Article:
Aidan Smith: Graeme Souness was not slagging off women's football - the furore is unjustified

A million years ago, or so it seems now, men stood side by side on terraces in long coats and flat caps, usually in collar and tie, and just about their only link to the men who gather in this way today was the poor state of the teeth. The men from ancient history could blame this on rudimentary, even sadistic dentistry. The current lot simply can’t find dentists anymore, rudimentary or sadistic.
Graeme Souness with some other men at a men's game, just before getting down to analysing the finer points of men's football.Graeme Souness with some other men at a men's game, just before getting down to analysing the finer points of men's football.
Graeme Souness with some other men at a men's game, just before getting down to analysing the finer points of men's football.

Way back when, these were men watching football, a man’s game played by men. Men engrossed in a solidly male activity, discussing the niceties with other men at half-time and afterwards in the bars – determinedly male places – then heading home for tea, cooked by their wives.

Crivvens, I’ve just read that last paragraph back … too bloke-orientated? Tell me what you think because I’ve been informed there’s a new rule about the number of times you can mention men without there having to be levelling-up references to the fairer sex, although this may be a wind-up. But is describing women as the fairer sex even allowed anymore? Will some take offence or is the suggestion that a woman could be offended by a phrase which dates from the 1600s the greater offence? These culture wars are a minefield, one requiring David Ginola’s brave and ceaseless scrutiny (and just to level up again, Prince Diana was another impassioned landmines campaigner).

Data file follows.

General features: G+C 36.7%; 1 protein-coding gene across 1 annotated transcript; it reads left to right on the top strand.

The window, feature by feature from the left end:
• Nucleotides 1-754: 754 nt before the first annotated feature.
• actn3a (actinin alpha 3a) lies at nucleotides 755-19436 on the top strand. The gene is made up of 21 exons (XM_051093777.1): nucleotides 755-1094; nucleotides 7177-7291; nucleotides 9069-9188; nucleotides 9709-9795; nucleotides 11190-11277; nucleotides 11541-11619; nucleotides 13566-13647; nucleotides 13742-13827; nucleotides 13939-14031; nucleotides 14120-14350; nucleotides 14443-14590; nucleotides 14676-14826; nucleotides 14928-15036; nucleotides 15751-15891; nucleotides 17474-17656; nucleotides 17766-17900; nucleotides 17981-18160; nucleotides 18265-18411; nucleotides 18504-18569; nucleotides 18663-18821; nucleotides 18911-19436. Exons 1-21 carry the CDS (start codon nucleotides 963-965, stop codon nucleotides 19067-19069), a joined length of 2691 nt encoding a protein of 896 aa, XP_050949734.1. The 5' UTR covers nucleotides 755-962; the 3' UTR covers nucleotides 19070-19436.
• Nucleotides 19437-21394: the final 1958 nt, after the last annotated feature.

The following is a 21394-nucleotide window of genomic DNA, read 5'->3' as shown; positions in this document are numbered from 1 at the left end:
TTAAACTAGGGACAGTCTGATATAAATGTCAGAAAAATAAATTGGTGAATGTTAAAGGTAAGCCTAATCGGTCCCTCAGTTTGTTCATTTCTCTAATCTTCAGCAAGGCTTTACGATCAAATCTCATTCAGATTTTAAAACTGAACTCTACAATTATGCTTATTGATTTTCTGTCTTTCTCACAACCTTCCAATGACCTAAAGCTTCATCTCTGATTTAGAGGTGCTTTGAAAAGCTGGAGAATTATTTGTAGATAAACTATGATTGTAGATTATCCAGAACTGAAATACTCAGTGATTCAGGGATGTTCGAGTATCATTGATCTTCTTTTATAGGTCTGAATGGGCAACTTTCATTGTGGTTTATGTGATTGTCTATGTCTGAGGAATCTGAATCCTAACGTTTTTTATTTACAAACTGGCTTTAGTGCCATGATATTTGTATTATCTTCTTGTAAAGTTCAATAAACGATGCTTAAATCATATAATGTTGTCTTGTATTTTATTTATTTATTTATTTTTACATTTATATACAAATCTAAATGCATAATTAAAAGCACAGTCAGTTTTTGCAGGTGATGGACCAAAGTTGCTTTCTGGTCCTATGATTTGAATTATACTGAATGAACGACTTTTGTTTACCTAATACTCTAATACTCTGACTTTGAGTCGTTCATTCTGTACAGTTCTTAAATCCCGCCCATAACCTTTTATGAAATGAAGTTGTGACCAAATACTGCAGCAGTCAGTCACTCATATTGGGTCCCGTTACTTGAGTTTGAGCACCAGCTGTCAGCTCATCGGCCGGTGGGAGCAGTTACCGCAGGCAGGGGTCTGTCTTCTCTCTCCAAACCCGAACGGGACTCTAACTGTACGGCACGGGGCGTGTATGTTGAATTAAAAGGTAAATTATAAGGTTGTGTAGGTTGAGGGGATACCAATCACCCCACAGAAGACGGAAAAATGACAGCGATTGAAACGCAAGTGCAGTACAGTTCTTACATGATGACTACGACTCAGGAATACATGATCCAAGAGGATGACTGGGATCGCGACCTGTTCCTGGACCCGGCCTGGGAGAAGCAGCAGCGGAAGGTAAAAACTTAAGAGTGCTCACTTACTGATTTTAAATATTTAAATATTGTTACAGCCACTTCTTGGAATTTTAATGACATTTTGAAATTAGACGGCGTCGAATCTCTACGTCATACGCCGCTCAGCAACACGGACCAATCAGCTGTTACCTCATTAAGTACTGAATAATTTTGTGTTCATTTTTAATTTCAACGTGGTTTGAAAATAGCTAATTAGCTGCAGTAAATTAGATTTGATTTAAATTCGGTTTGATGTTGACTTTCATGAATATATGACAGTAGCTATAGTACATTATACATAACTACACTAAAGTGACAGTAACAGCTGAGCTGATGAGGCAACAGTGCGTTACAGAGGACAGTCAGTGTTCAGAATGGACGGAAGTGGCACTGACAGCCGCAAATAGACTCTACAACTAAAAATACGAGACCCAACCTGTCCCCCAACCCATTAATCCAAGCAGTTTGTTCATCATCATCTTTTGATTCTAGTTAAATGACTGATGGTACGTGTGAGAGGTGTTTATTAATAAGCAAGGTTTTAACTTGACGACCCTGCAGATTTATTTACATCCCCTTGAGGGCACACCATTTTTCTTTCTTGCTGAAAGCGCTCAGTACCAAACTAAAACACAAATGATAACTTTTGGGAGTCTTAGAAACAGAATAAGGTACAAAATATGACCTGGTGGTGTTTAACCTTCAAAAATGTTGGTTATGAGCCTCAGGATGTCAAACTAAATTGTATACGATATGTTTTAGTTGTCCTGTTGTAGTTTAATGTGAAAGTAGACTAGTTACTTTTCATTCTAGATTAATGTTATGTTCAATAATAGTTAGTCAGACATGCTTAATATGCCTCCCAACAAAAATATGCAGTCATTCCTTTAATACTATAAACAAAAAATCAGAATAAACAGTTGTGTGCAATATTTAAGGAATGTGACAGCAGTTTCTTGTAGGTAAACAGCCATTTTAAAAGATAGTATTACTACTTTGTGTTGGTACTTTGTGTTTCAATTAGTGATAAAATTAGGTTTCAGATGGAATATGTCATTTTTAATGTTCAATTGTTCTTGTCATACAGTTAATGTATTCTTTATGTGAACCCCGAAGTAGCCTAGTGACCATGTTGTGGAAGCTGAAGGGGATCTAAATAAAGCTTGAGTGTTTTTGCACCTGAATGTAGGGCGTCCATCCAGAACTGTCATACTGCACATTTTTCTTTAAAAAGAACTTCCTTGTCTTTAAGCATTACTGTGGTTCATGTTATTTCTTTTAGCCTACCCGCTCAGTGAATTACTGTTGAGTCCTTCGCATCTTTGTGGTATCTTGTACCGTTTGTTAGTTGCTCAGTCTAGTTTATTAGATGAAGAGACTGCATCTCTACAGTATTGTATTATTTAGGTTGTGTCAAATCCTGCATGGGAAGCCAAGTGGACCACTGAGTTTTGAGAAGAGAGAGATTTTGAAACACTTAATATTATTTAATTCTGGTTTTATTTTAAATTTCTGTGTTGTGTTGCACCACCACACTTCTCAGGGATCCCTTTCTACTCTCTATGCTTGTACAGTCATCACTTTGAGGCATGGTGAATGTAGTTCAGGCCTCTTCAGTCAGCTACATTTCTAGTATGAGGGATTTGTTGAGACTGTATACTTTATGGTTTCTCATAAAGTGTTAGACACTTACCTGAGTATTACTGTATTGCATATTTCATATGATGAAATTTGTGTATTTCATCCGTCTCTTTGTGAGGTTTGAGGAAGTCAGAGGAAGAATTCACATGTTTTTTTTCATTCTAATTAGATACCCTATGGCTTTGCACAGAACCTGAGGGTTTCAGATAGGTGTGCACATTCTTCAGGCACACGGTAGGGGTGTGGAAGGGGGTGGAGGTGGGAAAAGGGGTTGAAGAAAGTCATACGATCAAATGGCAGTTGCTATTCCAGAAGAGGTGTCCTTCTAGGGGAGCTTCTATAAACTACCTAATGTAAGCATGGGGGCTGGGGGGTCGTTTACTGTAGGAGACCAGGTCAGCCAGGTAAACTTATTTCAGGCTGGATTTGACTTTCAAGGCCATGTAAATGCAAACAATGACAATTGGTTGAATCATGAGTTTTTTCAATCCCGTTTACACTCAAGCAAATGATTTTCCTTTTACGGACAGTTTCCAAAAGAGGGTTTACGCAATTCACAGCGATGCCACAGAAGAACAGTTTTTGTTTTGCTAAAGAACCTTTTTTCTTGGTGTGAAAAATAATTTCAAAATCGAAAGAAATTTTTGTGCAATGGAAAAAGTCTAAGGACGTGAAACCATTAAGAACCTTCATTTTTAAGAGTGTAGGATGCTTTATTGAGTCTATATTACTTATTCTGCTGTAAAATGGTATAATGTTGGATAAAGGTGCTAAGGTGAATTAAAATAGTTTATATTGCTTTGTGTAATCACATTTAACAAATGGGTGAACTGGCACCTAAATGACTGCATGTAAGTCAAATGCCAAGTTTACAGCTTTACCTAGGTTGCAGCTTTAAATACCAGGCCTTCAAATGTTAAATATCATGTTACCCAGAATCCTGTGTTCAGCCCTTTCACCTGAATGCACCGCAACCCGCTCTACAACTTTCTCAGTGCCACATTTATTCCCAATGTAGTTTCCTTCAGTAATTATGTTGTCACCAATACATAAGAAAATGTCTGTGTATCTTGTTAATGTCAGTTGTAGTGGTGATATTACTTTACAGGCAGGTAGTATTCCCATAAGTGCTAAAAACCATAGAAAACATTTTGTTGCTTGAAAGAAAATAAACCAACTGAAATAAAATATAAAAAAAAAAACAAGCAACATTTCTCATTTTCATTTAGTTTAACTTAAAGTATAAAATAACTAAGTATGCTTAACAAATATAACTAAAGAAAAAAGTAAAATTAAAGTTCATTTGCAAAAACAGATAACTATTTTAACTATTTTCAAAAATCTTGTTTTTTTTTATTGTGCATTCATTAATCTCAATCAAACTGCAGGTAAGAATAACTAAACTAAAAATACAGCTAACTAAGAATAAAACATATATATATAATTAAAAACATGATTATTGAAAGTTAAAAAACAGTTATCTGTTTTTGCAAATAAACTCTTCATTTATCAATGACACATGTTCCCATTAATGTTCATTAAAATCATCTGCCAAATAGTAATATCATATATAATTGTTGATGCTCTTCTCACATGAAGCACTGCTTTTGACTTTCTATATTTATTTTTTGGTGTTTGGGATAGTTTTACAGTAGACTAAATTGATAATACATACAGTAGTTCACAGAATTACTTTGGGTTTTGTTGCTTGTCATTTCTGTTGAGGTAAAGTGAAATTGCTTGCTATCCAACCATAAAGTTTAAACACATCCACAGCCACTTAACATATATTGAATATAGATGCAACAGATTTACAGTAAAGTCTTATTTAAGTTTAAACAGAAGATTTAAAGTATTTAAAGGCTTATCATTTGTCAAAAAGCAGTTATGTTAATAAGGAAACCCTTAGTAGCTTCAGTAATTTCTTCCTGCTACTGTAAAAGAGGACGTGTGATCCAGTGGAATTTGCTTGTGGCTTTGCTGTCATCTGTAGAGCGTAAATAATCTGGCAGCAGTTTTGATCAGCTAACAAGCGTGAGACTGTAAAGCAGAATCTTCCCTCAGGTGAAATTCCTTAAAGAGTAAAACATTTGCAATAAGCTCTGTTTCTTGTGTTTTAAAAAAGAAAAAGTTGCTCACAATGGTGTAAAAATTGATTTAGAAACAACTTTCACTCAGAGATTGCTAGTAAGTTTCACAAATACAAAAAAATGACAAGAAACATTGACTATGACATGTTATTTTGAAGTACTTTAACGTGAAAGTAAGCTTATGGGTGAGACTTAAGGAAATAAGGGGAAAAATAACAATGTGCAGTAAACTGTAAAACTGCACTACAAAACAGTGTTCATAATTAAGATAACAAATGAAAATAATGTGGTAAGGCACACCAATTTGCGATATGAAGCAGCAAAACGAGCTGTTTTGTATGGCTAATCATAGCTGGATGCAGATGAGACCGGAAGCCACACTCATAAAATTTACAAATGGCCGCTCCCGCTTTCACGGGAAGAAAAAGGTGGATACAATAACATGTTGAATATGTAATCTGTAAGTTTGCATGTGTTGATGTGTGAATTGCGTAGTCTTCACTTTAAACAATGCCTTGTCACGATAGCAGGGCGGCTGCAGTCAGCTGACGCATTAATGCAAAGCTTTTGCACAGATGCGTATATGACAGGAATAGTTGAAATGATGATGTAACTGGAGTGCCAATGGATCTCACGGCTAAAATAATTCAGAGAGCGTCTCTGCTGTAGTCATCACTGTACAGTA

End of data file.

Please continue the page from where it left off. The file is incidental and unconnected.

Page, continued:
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Graeme Souness may not have had to tread carefully – literally – as a player, but then in his era when you had to get your retaliation in first, no one did. As a TV pundit, though, he’s just discovered that he can’t describe a match involving 22 men as a “man’s game” without causing uproar.

Which is completely ridiculous.

Last Sunday on Sky there was Chelsea vs Tottenham. Now, I reckon the “best league in the world” throws up 742 London derbies per season, all of them afforded the big build-up by the broadcaster. Normally I give these games 20 minutes before wandering away bored and asking myself if the monthly subscription can be justified – but here was one which lived up to the hype, a full-blooded encounter of crashing tackles and clashing managers, and Souness agreed.

But “man’s game” was, in the new order of things, wrong. Trying to make sense of the Twitter pile-on, the outraged seemed to be accusing Souness of dissing women’s football and of grabbing back the sport for the male of the species. Okay, ladies, you’ve had your fun with your little summer tournament and the Lionesses’ victory but normal service has just been restored.